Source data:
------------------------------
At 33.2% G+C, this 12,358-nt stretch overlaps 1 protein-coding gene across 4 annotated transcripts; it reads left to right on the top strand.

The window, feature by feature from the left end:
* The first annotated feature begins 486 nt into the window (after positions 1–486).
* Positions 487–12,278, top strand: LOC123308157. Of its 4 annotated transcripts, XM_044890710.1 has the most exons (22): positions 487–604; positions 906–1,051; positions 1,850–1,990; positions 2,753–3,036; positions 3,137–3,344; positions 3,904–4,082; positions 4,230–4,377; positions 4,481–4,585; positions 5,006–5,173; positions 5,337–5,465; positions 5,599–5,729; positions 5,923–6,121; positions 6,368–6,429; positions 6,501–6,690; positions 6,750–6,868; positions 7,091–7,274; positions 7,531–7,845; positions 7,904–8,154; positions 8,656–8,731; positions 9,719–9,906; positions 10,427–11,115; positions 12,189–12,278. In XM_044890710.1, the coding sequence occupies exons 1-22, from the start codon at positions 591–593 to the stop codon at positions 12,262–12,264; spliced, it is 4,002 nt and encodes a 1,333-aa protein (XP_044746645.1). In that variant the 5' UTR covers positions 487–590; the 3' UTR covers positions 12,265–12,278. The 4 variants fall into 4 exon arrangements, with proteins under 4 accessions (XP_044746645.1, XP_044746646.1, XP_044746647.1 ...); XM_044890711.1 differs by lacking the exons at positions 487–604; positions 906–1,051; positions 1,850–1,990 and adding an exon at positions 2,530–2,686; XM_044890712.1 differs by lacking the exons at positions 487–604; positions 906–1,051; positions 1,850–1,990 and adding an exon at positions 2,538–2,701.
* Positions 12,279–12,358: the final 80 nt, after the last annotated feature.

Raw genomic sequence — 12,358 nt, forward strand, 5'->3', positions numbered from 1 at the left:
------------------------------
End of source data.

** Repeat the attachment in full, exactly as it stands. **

At 33.2% G+C, this 12,358-nt stretch overlaps 1 protein-coding gene across 4 annotated transcripts; it reads left to right on the top strand.

The window, feature by feature from the left end:
* The first annotated feature begins 486 nt into the window (after positions 1–486).
* Positions 487–12,278, top strand: LOC123308157. Of its 4 annotated transcripts, XM_044890710.1 has the most exons (22): positions 487–604; positions 906–1,051; positions 1,850–1,990; positions 2,753–3,036; positions 3,137–3,344; positions 3,904–4,082; positions 4,230–4,377; positions 4,481–4,585; positions 5,006–5,173; positions 5,337–5,465; positions 5,599–5,729; positions 5,923–6,121; positions 6,368–6,429; positions 6,501–6,690; positions 6,750–6,868; positions 7,091–7,274; positions 7,531–7,845; positions 7,904–8,154; positions 8,656–8,731; positions 9,719–9,906; positions 10,427–11,115; positions 12,189–12,278. In XM_044890710.1, the coding sequence occupies exons 1-22, from the start codon at positions 591–593 to the stop codon at positions 12,262–12,264; spliced, it is 4,002 nt and encodes a 1,333-aa protein (XP_044746645.1). In that variant the 5' UTR covers positions 487–590; the 3' UTR covers positions 12,265–12,278. The 4 variants fall into 4 exon arrangements, with proteins under 4 accessions (XP_044746645.1, XP_044746646.1, XP_044746647.1 ...); XM_044890711.1 differs by lacking the exons at positions 487–604; positions 906–1,051; positions 1,850–1,990 and adding an exon at positions 2,530–2,686; XM_044890712.1 differs by lacking the exons at positions 487–604; positions 906–1,051; positions 1,850–1,990 and adding an exon at positions 2,538–2,701.
* Positions 12,279–12,358: the final 80 nt, after the last annotated feature.

Raw genomic sequence — 12,358 nt, forward strand, 5'->3', positions numbered from 1 at the left: